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For an $n\times m$ real or complex matrix $A$ with $n\le m$, the matrix has full rank if and only if $\det(A\cdot A^*)\ne 0$. It is a simple corollary of the Cauchy-Binet formula that $$ \det(A\cdot A^*) = \sum_{1\le i_1<\cdots<i_n\le m} \left| \det\begin{pmatrix} a_{1,i_1} & \dots & a_{1,i_n} \\ \vdots & \ddots & \vdots \\ a_{n,i_1} & \dots & a_{n,i_n} \\ \end{pmatrix} \right|^2. $$ This also provides an efficient method to compute the sum mentioned by Joonas Ilmavirta above.

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  • $\begingroup$ Thank you, this is informative. In my use, I cannot use conjugation. However, I found that I can work with several polynomial expressions being $0$ simultaneously and not just one (I didn't write it in the original post because I didn't think about it when I posted it). So I ended up comparing the determinants of all $n \times n$ submatrices to zero, which works in any field, as detailed by Joonas's answer. $\endgroup$ – Yoni Rozenshein Aug 21 '14 at 11:38
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You can look at Radić M.: A Definition of Determinant of Rectangular Matrix . Glas. Mat. 1 (21) (1966), 17–22. Zbl 0168.02703, MR 0209303 , Google Scholar


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For a real matrix $A$ of size $m\times n$ you have two cases:

1) If $m\leq n$, then you consider the matrix $A^{t}A$ which is square. In this case you have the following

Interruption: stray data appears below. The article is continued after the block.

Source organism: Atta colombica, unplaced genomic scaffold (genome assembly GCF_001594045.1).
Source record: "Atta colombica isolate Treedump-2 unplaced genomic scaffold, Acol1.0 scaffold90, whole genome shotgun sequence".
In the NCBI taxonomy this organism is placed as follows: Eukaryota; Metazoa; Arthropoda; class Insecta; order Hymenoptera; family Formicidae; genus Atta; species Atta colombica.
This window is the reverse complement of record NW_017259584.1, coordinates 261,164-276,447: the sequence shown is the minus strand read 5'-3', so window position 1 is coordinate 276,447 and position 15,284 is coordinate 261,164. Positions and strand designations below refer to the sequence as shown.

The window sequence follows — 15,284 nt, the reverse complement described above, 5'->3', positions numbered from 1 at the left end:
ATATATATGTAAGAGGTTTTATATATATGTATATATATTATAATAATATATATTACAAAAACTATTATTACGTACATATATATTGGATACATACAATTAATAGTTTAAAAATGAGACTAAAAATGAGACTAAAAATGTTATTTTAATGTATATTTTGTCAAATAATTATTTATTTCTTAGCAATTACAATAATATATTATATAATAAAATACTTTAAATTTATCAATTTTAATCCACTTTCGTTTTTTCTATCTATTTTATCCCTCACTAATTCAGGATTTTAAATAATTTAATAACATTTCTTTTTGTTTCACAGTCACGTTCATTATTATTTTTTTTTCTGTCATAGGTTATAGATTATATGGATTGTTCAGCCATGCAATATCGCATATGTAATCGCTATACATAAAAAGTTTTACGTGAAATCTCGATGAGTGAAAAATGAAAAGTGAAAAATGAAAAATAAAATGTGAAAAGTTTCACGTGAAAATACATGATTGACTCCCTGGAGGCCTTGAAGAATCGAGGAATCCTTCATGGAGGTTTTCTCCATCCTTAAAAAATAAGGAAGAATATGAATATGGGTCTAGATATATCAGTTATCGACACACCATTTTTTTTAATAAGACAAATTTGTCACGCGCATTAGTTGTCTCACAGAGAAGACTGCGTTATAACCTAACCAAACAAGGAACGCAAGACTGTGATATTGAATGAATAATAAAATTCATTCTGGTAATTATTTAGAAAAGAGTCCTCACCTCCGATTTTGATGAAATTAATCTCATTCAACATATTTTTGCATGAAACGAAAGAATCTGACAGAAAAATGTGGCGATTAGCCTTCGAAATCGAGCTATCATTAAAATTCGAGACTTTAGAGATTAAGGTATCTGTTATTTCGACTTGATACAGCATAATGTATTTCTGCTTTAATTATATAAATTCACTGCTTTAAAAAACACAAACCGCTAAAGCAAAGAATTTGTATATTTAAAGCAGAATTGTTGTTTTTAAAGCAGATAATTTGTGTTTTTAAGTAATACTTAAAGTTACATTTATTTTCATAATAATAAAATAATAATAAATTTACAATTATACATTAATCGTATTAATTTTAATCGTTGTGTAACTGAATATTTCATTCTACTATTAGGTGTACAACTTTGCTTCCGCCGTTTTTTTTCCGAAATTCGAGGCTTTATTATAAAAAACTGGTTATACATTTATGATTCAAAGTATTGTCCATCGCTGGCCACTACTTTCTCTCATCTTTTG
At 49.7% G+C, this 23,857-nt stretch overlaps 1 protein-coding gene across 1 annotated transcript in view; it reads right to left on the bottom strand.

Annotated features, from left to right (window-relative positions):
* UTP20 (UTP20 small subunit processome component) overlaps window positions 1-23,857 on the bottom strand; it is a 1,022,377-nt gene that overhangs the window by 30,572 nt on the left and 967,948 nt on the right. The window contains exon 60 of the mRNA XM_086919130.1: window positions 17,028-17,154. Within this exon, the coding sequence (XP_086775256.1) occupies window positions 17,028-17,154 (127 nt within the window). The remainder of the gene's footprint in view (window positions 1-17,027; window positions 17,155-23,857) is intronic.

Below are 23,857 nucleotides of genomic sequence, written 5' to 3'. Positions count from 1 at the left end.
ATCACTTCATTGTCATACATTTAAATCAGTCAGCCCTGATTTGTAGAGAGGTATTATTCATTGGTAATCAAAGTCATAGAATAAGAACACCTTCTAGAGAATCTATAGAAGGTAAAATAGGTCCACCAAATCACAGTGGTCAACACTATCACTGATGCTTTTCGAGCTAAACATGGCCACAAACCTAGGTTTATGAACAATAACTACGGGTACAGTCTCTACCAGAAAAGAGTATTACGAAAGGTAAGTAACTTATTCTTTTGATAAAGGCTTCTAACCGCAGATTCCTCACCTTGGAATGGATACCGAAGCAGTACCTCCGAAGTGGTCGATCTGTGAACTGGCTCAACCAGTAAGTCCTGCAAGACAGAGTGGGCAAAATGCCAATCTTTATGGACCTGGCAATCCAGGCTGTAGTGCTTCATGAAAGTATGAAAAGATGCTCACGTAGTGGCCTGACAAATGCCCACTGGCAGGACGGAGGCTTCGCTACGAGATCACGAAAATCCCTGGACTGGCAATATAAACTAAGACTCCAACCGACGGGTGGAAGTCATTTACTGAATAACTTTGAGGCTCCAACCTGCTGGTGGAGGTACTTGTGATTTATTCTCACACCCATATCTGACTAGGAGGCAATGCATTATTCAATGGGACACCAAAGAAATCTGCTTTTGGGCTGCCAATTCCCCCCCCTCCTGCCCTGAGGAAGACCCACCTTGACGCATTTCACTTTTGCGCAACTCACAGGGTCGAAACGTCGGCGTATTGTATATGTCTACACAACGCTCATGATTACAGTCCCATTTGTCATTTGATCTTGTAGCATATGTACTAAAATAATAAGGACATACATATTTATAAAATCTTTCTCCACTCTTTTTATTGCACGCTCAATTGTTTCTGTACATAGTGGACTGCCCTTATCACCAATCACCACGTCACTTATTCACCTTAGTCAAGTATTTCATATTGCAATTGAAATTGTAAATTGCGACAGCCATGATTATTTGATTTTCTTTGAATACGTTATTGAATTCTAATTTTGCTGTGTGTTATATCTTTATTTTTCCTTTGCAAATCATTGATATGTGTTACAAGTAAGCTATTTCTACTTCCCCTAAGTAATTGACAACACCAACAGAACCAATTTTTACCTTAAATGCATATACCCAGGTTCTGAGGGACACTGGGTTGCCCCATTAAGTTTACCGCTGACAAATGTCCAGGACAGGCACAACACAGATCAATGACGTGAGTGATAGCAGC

$$ A \ \text{is of full row rank} \ \Longleftrightarrow \ \det(A^{t}A)\neq 0.$$ 2) If $m\geq n$, then you consider the matrix $AA^{t}$ which is square. In this case you have the following
$$ A \ \text{is of full column rank} \ \Longleftrightarrow \ \det(AA^{t})\neq 0.$$

So the number is $A$ is a $m\times n$ rectangular matrix with $m\leq n$, then the number $\det(A^{t}A)$ plays the role of the usual determinant of a square matrix. Conversely, if $m\geq n$, then the number $\det(AA^{t})$ acts like the usual determinant of a square matrix. In the complex case as it was explained in a previous answer you replace $A^{t}$ by $A^{*}$. More details in

http://www.seas.ucla.edu/~vandenbe/133A/lectures/inverses.pdf

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  • $\begingroup$ @HectorBladin: Is there anyway to define a determinant which depends holomorphically on the coefficients ? $\endgroup$ – Curiosity Mar 7 '19 at 15:26
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See 1904.08097 for a review I authored of generalised determinant functions of tall matrices, and their properties -- this should provide a self-contained introduction to three different generalised determinants.

The function mentioned by Joonas Ilmavirta is the square of the "determinant-like function" that I first wrote about in 2013, albeit with an erroneous factor of $\sqrt{|m-n|!}$ at the front, which is corrected in the above review. It is also the norm-squared of the vector determinant, and the product of the singular values of the matrix.

If you want a non-trivial determinant for "wide matrices", i.e. flattenings, you will need to be a bit creative in the definition of the determinant, such as by defining it as the scaling of $m$-volumes where $m$ is the dimension of the flattened space.